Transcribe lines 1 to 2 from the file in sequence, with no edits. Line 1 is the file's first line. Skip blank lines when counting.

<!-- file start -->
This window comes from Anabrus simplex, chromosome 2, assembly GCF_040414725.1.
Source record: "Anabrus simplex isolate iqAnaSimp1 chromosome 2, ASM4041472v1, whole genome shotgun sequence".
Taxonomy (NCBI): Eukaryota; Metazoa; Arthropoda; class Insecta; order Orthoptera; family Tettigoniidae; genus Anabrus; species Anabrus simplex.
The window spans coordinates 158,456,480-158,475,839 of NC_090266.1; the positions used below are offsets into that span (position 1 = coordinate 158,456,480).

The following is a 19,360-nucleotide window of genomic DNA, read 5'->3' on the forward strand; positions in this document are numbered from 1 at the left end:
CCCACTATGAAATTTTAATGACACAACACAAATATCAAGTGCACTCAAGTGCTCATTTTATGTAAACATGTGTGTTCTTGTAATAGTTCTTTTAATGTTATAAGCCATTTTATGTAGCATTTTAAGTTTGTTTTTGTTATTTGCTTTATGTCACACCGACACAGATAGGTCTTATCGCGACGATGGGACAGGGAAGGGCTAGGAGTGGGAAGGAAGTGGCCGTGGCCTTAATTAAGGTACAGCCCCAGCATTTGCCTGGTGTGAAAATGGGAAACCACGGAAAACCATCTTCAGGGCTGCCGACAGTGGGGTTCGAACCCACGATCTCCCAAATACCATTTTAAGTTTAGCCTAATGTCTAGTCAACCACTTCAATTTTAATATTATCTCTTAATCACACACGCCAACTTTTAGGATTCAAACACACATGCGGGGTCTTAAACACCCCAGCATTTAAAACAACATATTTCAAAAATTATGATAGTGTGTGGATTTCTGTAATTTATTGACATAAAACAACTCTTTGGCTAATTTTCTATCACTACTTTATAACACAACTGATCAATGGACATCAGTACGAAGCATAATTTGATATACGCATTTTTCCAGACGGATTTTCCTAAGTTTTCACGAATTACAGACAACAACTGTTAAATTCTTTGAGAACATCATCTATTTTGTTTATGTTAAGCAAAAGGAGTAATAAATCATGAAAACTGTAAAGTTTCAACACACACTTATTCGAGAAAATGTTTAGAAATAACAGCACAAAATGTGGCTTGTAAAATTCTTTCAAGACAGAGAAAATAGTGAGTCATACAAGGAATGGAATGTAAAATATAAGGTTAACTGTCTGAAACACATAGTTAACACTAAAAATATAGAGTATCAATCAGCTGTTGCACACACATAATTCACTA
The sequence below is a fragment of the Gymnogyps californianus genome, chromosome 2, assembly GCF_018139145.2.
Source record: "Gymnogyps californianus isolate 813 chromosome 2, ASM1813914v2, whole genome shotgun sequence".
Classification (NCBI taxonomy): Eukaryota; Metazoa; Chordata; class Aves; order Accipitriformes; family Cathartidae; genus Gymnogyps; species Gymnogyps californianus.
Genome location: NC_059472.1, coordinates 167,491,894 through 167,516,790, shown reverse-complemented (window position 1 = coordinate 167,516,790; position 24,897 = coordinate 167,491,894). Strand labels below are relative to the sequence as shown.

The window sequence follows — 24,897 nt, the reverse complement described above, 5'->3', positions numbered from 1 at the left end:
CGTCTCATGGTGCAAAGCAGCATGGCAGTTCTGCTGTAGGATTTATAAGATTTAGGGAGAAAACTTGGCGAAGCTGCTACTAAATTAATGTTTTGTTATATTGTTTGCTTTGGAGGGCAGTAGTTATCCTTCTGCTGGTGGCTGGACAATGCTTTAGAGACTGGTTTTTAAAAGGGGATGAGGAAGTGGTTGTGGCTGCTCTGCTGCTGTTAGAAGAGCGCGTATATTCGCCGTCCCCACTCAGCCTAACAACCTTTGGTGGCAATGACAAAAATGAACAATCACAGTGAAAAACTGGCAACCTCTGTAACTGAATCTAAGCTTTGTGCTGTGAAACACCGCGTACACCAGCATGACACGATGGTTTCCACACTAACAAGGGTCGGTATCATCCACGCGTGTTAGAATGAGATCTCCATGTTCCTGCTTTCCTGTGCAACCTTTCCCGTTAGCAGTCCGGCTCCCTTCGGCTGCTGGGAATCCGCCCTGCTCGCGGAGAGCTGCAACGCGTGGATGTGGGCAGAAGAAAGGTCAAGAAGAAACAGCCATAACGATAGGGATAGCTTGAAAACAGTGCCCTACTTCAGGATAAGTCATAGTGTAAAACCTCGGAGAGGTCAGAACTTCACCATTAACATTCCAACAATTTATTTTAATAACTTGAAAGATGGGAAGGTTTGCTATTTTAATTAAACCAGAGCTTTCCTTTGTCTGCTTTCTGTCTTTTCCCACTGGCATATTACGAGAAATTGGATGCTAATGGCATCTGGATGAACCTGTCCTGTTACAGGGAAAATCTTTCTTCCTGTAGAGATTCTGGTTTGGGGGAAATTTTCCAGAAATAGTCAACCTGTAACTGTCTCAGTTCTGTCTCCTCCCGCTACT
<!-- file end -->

This window comes from Anabrus simplex, chromosome 2, assembly GCF_040414725.1.
Source record: "Anabrus simplex isolate iqAnaSimp1 chromosome 2, ASM4041472v1, whole genome shotgun sequence".